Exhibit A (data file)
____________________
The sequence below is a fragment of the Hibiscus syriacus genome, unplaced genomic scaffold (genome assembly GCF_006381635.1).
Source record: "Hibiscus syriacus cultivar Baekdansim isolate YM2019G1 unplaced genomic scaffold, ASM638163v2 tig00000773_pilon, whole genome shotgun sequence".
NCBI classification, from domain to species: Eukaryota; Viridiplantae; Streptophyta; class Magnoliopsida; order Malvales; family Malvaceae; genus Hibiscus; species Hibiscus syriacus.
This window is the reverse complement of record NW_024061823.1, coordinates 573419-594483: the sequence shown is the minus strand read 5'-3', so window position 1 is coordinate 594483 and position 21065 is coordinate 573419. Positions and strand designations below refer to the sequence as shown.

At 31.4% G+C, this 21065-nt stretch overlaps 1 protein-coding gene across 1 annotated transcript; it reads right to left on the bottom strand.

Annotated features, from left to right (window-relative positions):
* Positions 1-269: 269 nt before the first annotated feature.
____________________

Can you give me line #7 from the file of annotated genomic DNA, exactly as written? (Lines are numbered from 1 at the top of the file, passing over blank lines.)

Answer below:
* Positions 1-269: 269 nt before the first annotated feature.